Help setting up interface for 7 car signals

Dear all,

I am stopped with this problem. I don´t know how to make my voltage dividers to get optimal signals for Arduino from my car 12V sensors (ratiometric).

I started with 2k and 1k resistors to get 1/3 of the 12 volts, but am having trouble getting good signals.

Any help or suggestions?

Thanks,

OldBeaver

Perhaps you could tell us what kind of sensors you are trying to interface with, how they are connected, and what kind of problems you are having.

Dear All, and PaulS,

Ok, tks…

I have a scheme that represents my project. Don´t know how to attach it. It is in word.

But in brief it is has 5 parts:

The 7 car sensors. Output: 12V signals.
The voltage divider interface board. Output 5V signals
The Bares Bones Arduino board with the microprocessor
The 20x4 LCD display as visible output
The processing code

The signals are:

Analog:

engine temperature sensor
fuel tank level sensor
throttle position sensor (pot)

Digital:

engine rpm sensor
car speed sensor
fuel flow meter 1 sensor
fuel flow meter 2 sensor

The problem I am having is how to setup the 7 voltage dividers as to provide Arduino with a 5V or less signal, and, at the same time, not to fade (loose) the signals.

The ANALOG signals code I have at present is here:

// ============ ANALOG SIGNALS PROCESSING ==============
// ----------- Tank level reader, analog 3 --------

#include <LiquidCrystal.h>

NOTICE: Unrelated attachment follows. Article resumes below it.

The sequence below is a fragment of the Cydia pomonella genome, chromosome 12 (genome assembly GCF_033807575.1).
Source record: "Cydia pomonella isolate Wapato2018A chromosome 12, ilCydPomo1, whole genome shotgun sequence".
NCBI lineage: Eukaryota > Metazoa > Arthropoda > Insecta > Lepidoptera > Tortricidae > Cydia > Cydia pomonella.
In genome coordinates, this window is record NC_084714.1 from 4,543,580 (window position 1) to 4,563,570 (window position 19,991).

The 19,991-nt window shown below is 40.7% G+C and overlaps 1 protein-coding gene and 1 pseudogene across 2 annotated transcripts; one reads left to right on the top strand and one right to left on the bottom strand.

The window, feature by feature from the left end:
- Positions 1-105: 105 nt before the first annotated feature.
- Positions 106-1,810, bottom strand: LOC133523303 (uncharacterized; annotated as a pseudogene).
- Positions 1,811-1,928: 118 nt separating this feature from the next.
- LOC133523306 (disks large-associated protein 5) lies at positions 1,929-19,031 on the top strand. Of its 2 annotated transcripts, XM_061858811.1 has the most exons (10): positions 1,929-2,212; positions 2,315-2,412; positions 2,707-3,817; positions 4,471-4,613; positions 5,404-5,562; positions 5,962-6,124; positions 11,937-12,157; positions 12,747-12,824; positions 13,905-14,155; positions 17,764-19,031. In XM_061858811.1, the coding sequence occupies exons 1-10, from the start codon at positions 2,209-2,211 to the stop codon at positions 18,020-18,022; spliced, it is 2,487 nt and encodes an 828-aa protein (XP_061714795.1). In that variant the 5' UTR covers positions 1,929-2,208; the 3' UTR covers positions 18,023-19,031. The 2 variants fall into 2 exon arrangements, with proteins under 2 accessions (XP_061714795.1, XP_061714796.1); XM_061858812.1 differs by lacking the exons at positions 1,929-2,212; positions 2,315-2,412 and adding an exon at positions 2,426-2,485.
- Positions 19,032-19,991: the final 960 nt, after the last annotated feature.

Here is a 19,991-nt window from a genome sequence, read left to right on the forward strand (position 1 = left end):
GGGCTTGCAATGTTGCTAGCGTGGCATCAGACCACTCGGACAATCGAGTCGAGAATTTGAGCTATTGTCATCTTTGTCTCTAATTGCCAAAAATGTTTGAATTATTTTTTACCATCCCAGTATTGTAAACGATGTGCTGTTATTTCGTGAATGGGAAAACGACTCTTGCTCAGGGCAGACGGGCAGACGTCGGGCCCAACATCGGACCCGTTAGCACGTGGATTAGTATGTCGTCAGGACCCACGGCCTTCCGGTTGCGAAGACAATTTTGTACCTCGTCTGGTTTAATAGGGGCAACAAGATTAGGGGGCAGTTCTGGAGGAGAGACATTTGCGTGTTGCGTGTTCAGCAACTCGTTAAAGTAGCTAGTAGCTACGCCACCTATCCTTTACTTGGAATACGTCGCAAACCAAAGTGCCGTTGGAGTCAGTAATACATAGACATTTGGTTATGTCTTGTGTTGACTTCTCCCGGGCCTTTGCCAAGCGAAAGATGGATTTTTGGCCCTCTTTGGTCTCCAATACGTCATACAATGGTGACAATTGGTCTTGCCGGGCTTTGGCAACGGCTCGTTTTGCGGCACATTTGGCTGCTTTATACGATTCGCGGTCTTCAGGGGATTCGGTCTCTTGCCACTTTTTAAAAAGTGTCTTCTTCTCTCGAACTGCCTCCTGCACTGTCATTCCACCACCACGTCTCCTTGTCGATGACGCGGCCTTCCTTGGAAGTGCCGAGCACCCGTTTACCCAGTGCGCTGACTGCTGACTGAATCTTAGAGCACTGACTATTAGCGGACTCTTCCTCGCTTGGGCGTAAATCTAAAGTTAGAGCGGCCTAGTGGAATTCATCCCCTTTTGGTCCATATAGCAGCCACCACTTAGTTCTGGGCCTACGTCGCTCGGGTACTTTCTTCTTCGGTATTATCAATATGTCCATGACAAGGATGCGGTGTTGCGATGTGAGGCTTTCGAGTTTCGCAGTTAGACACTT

// -------- reset pins, define pins, variables -----
float tank, x; // fuel tank level, aux
int throttle, y; // throttle position, pot
int temp, z ; // temp, aux

/* ------- create object to control an LCD GMD1602K -------*/
LiquidCrystal lcd(12, 14, 11, 7, 8, 9, 10);

void setup(){
digitalWrite(5,HIGH); // enables pull-up
digitalWrite(1,HIGH); // enables pull-up
digitalWrite(3,HIGH); // enables pull-up
lcd.begin(20,4);
lcd.clear(); // clear screen

}

// ======= Execute program over and over ===========
void loop(){
tank = analogRead(3)/3.3; // read & correct sensor value
lcd.setCursor(0,1); lcd.print(“Tank:”); lcd.print(tank); // display sensor value
x = -0.0001846tanktanktank + 0.0043404tanktank -0.258316tank + 56.194; //corrects to fuel tank shape (lt)
lcd.setCursor(9,1); lcd.print(x); // display shape corrected sensor value
map(x,66.2,0,1,60); lcd.setCursor(17,1); lcdPrintFloat(x,1); // mapped & corrected fuel tank level value

// ======= Process trottle position analog 5 =======

throttle = analogRead(5); // reads throttle position pot
y = map(throttle, 0,12,5,100); // remaps signal value

// ----------- print throttle position ---------
lcd.setCursor(0,2); lcd.print(“Tht:”), (throttle); // prints signal value
lcd.setCursor(10,2); lcd.print,(y); // prints mapped throttle position

// =========== Temperature sensor Analog 3 =======

temp = analogRead(3); // reads temp of fuel return pipe
int temp;

// ----------- print temp of return fuel pipe ----------
lcd.setCursor(0,3); lcd.print(“Temp:”); lcd.print(temp);
z = map(temp,0,100,0,100); // remaps temp values
lcd.setCursor(10,3); lcd.print(z);
delay(100);
}
// ============== END of Program ============

/* -------------- Function LcdPrintFloat ---------------- */
void lcdPrintFloat( float x, byte precision){
// precision is from 0 to 6 indicating decimal places